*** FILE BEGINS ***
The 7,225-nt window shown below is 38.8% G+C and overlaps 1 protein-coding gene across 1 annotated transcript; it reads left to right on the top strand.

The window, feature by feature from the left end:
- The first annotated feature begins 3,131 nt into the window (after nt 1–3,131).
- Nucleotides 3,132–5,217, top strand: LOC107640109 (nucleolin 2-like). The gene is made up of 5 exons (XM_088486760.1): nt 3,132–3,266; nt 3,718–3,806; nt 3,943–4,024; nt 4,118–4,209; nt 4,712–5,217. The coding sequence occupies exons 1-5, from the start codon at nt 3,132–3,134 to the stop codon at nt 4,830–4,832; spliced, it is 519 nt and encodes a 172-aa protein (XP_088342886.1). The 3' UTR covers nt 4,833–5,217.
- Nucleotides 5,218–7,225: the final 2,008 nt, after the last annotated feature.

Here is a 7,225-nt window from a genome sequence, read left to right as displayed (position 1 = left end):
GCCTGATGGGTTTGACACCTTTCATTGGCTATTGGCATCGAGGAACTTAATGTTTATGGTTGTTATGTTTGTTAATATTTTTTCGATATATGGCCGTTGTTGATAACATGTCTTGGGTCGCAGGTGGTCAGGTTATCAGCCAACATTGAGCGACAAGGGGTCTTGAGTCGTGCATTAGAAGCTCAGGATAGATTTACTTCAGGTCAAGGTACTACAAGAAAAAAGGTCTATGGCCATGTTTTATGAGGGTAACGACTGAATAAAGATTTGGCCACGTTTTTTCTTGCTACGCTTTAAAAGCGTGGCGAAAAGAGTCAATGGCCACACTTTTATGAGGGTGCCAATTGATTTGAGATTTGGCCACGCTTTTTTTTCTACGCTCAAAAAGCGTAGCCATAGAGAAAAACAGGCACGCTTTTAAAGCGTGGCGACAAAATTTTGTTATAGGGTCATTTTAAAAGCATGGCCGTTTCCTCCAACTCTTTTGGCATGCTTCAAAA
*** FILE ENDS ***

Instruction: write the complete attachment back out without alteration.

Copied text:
The 7,225-nt window shown below is 38.8% G+C and overlaps 1 protein-coding gene across 1 annotated transcript; it reads left to right on the top strand.

The window, feature by feature from the left end:
- The first annotated feature begins 3,131 nt into the window (after nt 1–3,131).
- Nucleotides 3,132–5,217, top strand: LOC107640109 (nucleolin 2-like). The gene is made up of 5 exons (XM_088486760.1): nt 3,132–3,266; nt 3,718–3,806; nt 3,943–4,024; nt 4,118–4,209; nt 4,712–5,217. The coding sequence occupies exons 1-5, from the start codon at nt 3,132–3,134 to the stop codon at nt 4,830–4,832; spliced, it is 519 nt and encodes a 172-aa protein (XP_088342886.1). The 3' UTR covers nt 4,833–5,217.
- Nucleotides 5,218–7,225: the final 2,008 nt, after the last annotated feature.

Here is a 7,225-nt window from a genome sequence, read left to right as displayed (position 1 = left end):
GCCTGATGGGTTTGACACCTTTCATTGGCTATTGGCATCGAGGAACTTAATGTTTATGGTTGTTATGTTTGTTAATATTTTTTCGATATATGGCCGTTGTTGATAACATGTCTTGGGTCGCAGGTGGTCAGGTTATCAGCCAACATTGAGCGACAAGGGGTCTTGAGTCGTGCATTAGAAGCTCAGGATAGATTTACTTCAGGTCAAGGTACTACAAGAAAAAAGGTCTATGGCCATGTTTTATGAGGGTAACGACTGAATAAAGATTTGGCCACGTTTTTTCTTGCTACGCTTTAAAAGCGTGGCGAAAAGAGTCAATGGCCACACTTTTATGAGGGTGCCAATTGATTTGAGATTTGGCCACGCTTTTTTTTCTACGCTCAAAAAGCGTAGCCATAGAGAAAAACAGGCACGCTTTTAAAGCGTGGCGACAAAATTTTGTTATAGGGTCATTTTAAAAGCATGGCCGTTTCCTCCAACTCTTTTGGCATGCTTCAAAA